Fox News is under fire after The O'Reilly Factor on October 3 aired a blatantly racist edition of Jesse Watters' segment "Watters' World." Watters interviewed people in New York City's Chinatown neighborhood, asking questions such as “Am I supposed to bow to say hello?" “Tell me what’s not made in China?” and “Do you know karate?” This segment is just the latest addition to Watters' long history of making racist and sexist remarks, shaming the poor, and mocking ordinary people during his "Watters' World" feature on O'Reilly's program. Here are some of the worst examples:
Donald Trump has pushed birtherism in years of interviews:
As he tries to erase all of this, the press cannot forget that Trump's entire political identity was based on pushing this racist conspiracy.
Right-wing media personalities have long claimed that the economy is worse off than it is in reality by citing inappropriate figures to distort the full picture. They claim that the “real” unemployment rate is much higher than the figure reported by the Bureau of Labor Statistics (BLS), and they often point to the labor force participation rate as the main indicator of how healthy job growth is.
Donald Trump has claimed that the unemployment rate is as high as 42 percent, saying “these are the real unemployment numbers – the 5 percent figure is one of the biggest hoaxes in modern politics.” PolitiFact gave that claim a rating of “Pants on Fire,” its worst possible verdict, but right-wing media have repeatedly enabled this lie by claiming that as many as 94 million Americans are "not in the labor force," failing to note that this 94 million includes: students, retirees, stay-at-home parents, and those institutionalized in mental health or penal facilities. As of August 2016, the official unemployment rate is 4.9 percent, down from a peak of 10 percent in October 2009 following the financial crisis.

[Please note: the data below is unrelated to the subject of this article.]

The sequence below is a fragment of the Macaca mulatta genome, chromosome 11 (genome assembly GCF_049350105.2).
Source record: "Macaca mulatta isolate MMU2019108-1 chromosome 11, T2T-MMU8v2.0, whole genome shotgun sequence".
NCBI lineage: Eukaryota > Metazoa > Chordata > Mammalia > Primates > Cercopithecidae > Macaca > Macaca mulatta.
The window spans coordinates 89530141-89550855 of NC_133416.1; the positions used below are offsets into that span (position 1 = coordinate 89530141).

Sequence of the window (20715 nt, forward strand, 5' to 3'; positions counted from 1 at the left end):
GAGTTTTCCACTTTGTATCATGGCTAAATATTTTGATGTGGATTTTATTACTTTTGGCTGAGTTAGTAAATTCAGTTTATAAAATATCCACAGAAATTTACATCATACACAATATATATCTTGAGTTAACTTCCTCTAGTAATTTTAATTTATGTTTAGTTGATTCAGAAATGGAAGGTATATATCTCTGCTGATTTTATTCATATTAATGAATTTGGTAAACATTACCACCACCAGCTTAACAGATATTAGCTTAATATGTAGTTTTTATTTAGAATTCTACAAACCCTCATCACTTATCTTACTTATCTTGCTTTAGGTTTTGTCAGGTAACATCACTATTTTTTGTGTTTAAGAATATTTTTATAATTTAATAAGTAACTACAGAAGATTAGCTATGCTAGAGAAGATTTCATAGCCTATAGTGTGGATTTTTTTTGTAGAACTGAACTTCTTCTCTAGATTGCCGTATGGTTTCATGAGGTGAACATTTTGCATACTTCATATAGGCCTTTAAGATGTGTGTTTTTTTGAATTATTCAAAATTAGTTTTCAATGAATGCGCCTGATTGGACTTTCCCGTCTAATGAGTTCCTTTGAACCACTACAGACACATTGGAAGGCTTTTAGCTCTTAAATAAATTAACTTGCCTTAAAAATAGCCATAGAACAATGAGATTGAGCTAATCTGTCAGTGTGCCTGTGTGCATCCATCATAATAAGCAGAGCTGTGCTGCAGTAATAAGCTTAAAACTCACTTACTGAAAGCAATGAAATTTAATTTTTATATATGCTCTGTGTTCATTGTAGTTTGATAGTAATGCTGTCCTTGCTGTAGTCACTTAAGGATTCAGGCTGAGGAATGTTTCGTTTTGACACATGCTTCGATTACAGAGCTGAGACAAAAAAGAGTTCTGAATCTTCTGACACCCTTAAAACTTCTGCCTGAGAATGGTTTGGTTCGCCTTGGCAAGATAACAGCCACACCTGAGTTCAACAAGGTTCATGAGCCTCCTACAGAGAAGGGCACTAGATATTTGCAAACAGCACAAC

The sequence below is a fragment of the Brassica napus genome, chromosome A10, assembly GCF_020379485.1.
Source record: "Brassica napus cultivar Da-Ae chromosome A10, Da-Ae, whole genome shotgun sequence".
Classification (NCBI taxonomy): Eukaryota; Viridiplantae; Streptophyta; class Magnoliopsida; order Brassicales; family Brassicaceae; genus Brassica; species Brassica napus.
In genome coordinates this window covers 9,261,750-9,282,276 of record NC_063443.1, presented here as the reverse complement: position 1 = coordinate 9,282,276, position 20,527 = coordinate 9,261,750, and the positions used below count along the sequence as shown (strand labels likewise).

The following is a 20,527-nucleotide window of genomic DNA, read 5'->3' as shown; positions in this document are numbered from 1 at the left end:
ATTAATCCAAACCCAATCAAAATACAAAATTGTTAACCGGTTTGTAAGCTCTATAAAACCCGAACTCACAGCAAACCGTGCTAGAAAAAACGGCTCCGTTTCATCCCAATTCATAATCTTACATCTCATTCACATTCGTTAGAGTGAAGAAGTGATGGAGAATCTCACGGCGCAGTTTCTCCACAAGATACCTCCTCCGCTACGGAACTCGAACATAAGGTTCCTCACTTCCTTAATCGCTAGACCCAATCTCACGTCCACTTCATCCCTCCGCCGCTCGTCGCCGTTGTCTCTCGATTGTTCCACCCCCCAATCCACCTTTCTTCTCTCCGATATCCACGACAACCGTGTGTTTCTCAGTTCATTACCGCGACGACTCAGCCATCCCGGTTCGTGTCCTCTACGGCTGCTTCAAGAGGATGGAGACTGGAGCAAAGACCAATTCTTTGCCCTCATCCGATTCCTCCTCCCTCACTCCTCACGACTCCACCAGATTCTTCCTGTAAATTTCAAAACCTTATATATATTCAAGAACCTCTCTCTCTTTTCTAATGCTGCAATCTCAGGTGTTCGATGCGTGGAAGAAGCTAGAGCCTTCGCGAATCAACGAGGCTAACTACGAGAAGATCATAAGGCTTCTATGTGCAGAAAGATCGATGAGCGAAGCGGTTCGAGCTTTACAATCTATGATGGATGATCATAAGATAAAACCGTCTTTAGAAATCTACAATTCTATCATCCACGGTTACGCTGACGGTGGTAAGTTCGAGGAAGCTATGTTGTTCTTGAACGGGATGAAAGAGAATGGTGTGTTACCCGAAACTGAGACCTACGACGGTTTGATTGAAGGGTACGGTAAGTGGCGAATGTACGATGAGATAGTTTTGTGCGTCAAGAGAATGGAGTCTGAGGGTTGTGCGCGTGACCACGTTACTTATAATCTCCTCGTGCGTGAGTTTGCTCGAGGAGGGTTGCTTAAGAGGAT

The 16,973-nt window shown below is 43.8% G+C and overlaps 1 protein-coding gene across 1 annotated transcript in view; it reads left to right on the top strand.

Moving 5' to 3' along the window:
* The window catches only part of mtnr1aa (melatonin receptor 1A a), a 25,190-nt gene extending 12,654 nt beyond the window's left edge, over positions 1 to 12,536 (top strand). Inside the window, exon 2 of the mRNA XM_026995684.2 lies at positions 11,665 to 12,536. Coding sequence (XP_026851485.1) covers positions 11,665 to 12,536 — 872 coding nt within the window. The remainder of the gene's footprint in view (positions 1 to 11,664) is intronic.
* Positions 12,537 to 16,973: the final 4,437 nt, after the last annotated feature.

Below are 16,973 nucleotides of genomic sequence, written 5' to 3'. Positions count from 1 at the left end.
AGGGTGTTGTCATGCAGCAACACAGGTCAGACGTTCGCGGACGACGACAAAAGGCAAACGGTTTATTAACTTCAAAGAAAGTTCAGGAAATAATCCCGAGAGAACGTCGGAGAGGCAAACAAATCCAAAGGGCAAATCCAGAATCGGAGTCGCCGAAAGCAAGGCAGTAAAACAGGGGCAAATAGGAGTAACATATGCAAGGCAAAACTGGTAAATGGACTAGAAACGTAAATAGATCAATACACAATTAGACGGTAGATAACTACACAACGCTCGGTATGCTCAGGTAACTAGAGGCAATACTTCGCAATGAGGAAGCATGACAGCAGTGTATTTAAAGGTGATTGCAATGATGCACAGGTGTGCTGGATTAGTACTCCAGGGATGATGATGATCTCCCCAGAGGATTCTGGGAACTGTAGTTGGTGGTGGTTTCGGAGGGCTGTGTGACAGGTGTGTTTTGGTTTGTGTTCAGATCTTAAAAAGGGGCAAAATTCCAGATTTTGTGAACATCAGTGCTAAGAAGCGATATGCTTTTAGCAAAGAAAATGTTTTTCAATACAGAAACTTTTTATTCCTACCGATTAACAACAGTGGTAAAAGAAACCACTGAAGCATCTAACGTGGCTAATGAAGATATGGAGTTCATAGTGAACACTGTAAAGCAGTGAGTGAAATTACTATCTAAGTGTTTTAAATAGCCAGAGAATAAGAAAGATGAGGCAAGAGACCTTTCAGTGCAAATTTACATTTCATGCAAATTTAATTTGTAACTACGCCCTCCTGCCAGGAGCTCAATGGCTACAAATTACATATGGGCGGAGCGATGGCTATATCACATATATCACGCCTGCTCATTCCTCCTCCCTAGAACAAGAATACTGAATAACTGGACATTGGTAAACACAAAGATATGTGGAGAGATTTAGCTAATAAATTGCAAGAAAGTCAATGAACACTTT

Conservative pundits like to cite the labor force participation rate, which is the percentage of the population that is in the labor force, as proof that the economy is in decline. They use this rate because it is downward trending while the unemployment rate has been steadily improving for nearly six years. The reason the labor force participation rate is on the decline though, is because "baby boomers" are retiring en masse; in fact, roughly 10,000 people reach retirement age every day. Labor force participation peaked during the Clinton administration, and President Obama inherited an economy in the midst of a deep recession from President Bush. The idea that Obama is to blame for an imaginary economic decline is just misinformation.
Many economists agree that the employment to population ratio is a better measure of economic health -- as it represents the number of jobs available as a proportion of the total population -- and the ratio has been gradually improving since the end of the recession.
These types of myths are harmful. CNN Money recently highlighted a study from the John J. Heldrich Center for Workforce Development at Rutgers University which found that while the unemployment rate is only 4.9 percent, 57 percent of Americans “believe it is a lot higher” because the “general public has ‘extremely little factual knowledge’ about the job market and labor force.” The article also noted how “Donald Trump has tapped into this confusion” by “repeatedly call[ing] the official unemployment rate a ‘joke’ and even a ‘hoax.’”
Sean Hannity Is Essentially The Chairman Of The Donald Trump Fan Club